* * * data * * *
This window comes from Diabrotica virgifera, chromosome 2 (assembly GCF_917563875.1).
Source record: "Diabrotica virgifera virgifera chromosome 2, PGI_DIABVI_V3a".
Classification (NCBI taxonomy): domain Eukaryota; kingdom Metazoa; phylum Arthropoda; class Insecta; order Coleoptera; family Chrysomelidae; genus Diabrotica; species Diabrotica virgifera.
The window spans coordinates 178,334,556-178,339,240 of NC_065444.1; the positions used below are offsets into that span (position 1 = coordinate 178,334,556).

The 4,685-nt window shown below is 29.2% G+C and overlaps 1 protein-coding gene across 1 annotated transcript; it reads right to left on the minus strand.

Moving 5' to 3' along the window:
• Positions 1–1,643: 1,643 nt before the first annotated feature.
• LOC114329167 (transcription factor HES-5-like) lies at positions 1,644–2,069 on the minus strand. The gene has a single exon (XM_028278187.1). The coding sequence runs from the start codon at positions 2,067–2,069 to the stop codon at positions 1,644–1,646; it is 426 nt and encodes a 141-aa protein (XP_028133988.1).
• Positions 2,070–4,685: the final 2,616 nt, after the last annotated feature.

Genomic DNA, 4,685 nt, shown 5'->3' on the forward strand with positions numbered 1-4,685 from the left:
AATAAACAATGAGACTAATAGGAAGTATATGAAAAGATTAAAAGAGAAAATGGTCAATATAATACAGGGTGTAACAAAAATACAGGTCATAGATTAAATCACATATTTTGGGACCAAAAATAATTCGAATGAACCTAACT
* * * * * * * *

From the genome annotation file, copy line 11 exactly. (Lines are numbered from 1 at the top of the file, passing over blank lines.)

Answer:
AATAAACAATGAGACTAATAGGAAGTATATGAAAAGATTAAAAGAGAAAATGGTCAATATAATACAGGGTGTAACAAAAATACAGGTCATAGATTAAATCACATATTTTGGGACCAAAAATAATTCGAATGAACCTAACT